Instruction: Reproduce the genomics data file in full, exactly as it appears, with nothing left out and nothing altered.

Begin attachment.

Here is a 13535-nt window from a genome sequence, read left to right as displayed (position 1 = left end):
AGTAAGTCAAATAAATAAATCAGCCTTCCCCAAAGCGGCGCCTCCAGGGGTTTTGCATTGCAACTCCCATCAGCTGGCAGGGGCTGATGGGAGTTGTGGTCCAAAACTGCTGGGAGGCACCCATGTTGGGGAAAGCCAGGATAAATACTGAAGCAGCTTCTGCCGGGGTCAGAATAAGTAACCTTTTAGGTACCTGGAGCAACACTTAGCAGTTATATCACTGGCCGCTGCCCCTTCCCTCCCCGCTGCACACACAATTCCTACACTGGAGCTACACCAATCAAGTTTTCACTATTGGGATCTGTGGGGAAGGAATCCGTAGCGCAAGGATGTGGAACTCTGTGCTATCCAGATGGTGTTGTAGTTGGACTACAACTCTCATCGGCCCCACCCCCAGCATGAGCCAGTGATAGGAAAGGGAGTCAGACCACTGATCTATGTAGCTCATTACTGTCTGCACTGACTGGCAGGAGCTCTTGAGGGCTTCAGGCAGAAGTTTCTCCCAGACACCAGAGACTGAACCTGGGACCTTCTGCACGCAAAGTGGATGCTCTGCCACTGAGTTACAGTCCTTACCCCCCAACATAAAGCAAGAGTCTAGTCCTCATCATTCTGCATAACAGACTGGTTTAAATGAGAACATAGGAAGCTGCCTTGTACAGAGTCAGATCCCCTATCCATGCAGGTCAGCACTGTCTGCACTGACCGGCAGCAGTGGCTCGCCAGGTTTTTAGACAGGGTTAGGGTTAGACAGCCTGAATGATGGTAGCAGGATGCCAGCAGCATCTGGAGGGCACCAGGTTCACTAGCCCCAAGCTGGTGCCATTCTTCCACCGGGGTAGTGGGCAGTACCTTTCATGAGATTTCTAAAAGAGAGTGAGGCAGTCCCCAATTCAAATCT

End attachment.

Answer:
Here is a 13535-nt window from a genome sequence, read left to right as displayed (position 1 = left end):
AGTAAGTCAAATAAATAAATCAGCCTTCCCCAAAGCGGCGCCTCCAGGGGTTTTGCATTGCAACTCCCATCAGCTGGCAGGGGCTGATGGGAGTTGTGGTCCAAAACTGCTGGGAGGCACCCATGTTGGGGAAAGCCAGGATAAATACTGAAGCAGCTTCTGCCGGGGTCAGAATAAGTAACCTTTTAGGTACCTGGAGCAACACTTAGCAGTTATATCACTGGCCGCTGCCCCTTCCCTCCCCGCTGCACACACAATTCCTACACTGGAGCTACACCAATCAAGTTTTCACTATTGGGATCTGTGGGGAAGGAATCCGTAGCGCAAGGATGTGGAACTCTGTGCTATCCAGATGGTGTTGTAGTTGGACTACAACTCTCATCGGCCCCACCCCCAGCATGAGCCAGTGATAGGAAAGGGAGTCAGACCACTGATCTATGTAGCTCATTACTGTCTGCACTGACTGGCAGGAGCTCTTGAGGGCTTCAGGCAGAAGTTTCTCCCAGACACCAGAGACTGAACCTGGGACCTTCTGCACGCAAAGTGGATGCTCTGCCACTGAGTTACAGTCCTTACCCCCCAACATAAAGCAAGAGTCTAGTCCTCATCATTCTGCATAACAGACTGGTTTAAATGAGAACATAGGAAGCTGCCTTGTACAGAGTCAGATCCCCTATCCATGCAGGTCAGCACTGTCTGCACTGACCGGCAGCAGTGGCTCGCCAGGTTTTTAGACAGGGTTAGGGTTAGACAGCCTGAATGATGGTAGCAGGATGCCAGCAGCATCTGGAGGGCACCAGGTTCACTAGCCCCAAGCTGGTGCCATTCTTCCACCGGGGTAGTGGGCAGTACCTTTCATGAGATTTCTAAAAGAGAGTGAGGCAGTCCCCAATTCAAATCT